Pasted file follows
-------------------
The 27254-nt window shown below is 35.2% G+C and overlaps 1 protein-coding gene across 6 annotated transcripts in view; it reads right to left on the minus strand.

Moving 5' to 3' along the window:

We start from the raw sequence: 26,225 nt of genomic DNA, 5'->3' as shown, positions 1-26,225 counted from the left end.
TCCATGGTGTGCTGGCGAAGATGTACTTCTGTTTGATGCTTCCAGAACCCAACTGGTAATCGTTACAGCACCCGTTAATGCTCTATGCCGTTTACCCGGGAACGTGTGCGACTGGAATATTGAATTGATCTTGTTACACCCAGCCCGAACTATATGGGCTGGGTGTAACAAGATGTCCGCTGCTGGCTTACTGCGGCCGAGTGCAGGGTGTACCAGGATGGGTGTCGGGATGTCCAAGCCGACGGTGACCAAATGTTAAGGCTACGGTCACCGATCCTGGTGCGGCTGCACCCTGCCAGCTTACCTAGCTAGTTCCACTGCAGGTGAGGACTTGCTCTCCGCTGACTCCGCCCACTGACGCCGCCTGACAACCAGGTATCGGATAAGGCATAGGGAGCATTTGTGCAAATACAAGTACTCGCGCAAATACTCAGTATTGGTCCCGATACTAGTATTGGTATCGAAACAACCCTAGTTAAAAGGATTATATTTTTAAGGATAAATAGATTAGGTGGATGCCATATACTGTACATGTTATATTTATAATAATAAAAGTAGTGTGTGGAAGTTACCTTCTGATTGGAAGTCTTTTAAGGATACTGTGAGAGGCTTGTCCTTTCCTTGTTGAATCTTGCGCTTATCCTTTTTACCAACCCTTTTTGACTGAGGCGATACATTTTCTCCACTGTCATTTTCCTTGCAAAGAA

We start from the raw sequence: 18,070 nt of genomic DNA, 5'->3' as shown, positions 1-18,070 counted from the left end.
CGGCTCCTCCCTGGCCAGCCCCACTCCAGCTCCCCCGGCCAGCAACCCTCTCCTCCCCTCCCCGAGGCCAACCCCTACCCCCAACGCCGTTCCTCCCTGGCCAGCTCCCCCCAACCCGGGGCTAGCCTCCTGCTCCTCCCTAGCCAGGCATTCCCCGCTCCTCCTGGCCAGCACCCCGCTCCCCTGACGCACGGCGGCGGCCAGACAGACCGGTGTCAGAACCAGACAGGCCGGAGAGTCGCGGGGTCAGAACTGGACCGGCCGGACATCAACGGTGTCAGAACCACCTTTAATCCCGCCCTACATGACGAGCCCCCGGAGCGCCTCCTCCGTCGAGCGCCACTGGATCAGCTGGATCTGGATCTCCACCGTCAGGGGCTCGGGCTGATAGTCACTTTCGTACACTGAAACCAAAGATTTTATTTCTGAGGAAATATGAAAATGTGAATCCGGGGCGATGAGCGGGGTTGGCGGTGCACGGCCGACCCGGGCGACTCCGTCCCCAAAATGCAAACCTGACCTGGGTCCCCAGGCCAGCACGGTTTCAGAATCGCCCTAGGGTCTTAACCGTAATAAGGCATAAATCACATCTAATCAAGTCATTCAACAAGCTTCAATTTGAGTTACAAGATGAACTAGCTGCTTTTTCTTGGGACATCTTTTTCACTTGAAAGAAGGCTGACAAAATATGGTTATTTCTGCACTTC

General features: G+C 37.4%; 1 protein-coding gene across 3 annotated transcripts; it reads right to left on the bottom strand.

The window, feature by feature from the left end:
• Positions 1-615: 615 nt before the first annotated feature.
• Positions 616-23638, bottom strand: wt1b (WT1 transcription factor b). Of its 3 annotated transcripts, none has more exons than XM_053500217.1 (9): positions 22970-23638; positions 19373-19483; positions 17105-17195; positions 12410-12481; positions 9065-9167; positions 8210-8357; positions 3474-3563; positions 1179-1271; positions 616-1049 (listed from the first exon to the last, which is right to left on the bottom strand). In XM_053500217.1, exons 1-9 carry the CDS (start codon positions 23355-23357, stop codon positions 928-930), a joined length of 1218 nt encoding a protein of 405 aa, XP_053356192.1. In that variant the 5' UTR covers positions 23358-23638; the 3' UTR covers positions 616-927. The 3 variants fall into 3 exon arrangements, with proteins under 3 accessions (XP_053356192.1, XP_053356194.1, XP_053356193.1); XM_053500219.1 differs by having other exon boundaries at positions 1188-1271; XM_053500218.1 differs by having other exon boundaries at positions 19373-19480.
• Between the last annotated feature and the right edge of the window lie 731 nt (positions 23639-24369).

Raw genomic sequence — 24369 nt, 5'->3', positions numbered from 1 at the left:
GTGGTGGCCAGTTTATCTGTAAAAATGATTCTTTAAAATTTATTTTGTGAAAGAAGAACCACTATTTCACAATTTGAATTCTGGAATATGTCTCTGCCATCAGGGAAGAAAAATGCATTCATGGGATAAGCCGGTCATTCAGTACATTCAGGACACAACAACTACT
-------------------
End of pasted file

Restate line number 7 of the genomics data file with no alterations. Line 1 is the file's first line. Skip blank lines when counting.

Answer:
General features: G+C 37.4%; 1 protein-coding gene across 3 annotated transcripts; it reads right to left on the bottom strand.